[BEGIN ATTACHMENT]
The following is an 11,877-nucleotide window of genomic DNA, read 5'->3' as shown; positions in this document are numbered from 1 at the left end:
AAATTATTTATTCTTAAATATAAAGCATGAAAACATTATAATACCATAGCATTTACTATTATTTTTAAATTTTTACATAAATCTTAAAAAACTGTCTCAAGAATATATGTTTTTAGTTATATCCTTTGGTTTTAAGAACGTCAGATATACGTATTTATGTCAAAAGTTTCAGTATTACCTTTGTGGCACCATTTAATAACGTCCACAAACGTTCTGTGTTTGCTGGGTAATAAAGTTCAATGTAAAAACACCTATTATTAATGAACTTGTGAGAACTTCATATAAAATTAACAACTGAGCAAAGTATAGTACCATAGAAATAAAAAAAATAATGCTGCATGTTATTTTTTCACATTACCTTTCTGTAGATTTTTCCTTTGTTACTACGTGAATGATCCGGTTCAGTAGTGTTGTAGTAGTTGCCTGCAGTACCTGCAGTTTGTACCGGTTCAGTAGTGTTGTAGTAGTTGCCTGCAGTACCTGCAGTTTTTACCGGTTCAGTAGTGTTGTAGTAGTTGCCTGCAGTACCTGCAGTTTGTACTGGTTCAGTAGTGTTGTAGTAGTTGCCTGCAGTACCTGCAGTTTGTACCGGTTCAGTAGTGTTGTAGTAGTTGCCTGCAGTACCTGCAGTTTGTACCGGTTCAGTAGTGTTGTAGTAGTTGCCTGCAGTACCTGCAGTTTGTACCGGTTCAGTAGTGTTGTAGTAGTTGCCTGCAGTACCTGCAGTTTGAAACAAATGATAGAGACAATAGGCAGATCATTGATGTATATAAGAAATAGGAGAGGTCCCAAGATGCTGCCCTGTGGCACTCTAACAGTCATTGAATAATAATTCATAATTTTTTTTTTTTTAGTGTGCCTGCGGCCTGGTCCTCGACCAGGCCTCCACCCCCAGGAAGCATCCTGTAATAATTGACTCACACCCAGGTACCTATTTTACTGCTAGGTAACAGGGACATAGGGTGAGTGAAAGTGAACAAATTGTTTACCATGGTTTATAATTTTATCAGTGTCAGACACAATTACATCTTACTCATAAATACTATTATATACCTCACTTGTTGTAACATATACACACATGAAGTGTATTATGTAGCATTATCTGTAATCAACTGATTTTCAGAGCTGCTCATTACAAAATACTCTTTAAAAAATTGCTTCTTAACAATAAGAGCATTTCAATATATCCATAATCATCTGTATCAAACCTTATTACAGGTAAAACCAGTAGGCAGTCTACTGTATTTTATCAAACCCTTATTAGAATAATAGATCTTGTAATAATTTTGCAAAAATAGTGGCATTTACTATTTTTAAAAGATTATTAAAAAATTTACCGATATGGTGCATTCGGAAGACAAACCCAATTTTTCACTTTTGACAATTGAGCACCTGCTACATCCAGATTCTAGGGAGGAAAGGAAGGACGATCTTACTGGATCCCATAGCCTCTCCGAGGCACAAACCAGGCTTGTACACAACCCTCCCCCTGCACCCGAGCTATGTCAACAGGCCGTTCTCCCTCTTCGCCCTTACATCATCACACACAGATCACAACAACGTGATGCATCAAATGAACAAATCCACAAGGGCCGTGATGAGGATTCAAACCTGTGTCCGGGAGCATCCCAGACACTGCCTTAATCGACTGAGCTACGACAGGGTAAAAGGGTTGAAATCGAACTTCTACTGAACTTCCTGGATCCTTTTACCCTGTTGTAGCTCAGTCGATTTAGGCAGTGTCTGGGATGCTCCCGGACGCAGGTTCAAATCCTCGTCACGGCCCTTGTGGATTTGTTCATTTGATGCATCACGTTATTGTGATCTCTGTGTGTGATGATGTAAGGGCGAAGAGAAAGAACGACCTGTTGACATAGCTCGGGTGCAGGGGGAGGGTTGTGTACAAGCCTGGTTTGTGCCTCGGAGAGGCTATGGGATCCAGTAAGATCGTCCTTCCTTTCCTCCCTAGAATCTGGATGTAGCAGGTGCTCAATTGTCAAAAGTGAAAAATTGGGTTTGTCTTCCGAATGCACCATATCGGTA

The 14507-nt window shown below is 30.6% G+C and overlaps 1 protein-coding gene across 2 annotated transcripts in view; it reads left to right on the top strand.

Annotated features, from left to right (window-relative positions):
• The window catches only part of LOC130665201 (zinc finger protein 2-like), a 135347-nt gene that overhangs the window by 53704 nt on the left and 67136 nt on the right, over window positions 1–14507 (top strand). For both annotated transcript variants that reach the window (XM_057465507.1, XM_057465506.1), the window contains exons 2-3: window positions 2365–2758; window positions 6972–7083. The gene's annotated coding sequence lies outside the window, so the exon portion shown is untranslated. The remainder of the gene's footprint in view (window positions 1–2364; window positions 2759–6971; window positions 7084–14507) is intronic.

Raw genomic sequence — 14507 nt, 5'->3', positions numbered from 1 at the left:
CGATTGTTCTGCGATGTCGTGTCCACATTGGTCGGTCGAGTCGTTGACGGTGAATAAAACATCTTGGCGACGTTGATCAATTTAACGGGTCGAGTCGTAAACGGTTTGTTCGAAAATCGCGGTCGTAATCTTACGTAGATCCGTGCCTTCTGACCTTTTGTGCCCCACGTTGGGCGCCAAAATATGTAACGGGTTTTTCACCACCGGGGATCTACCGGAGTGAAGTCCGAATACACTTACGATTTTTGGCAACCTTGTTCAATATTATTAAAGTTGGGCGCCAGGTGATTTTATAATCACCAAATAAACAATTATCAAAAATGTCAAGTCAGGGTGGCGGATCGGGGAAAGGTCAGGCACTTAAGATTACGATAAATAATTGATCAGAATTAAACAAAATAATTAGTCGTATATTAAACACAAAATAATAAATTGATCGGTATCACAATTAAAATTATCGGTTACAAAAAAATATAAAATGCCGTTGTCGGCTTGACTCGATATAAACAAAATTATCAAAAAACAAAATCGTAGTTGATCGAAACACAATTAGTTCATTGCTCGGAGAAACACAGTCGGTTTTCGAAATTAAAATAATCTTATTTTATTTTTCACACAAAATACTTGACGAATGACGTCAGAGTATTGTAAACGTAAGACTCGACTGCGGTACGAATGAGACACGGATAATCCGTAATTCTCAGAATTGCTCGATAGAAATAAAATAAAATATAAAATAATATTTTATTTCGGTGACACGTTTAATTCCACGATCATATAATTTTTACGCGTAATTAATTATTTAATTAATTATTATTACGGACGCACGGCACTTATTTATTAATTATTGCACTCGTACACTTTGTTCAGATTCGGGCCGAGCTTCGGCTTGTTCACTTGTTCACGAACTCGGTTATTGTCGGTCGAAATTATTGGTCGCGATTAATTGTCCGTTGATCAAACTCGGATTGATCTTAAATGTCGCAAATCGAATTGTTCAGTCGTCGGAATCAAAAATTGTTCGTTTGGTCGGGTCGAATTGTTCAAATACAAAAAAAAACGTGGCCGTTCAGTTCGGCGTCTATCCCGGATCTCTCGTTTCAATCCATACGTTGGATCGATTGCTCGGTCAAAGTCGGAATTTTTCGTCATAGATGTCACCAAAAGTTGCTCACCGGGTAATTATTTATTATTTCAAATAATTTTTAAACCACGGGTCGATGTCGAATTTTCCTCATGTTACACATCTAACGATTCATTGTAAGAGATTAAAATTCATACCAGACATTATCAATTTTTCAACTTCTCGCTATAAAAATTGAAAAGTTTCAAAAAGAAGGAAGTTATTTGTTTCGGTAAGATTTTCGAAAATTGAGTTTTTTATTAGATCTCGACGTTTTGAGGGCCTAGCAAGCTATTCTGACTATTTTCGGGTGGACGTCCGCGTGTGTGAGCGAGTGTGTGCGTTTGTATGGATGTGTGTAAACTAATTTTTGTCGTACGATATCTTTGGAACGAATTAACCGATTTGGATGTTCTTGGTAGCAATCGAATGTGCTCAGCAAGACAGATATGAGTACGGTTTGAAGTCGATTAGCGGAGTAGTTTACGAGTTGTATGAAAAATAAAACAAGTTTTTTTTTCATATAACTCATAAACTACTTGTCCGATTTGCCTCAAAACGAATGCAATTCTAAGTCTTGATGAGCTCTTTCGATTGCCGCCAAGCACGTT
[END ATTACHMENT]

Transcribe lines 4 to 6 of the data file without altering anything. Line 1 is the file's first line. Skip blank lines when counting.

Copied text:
Annotated features, from left to right (window-relative positions):
• The window catches only part of LOC130665201 (zinc finger protein 2-like), a 135347-nt gene that overhangs the window by 53704 nt on the left and 67136 nt on the right, over window positions 1–14507 (top strand). For both annotated transcript variants that reach the window (XM_057465507.1, XM_057465506.1), the window contains exons 2-3: window positions 2365–2758; window positions 6972–7083. The gene's annotated coding sequence lies outside the window, so the exon portion shown is untranslated. The remainder of the gene's footprint in view (window positions 1–2364; window positions 2759–6971; window positions 7084–14507) is intronic.

Raw genomic sequence — 14507 nt, 5'->3', positions numbered from 1 at the left: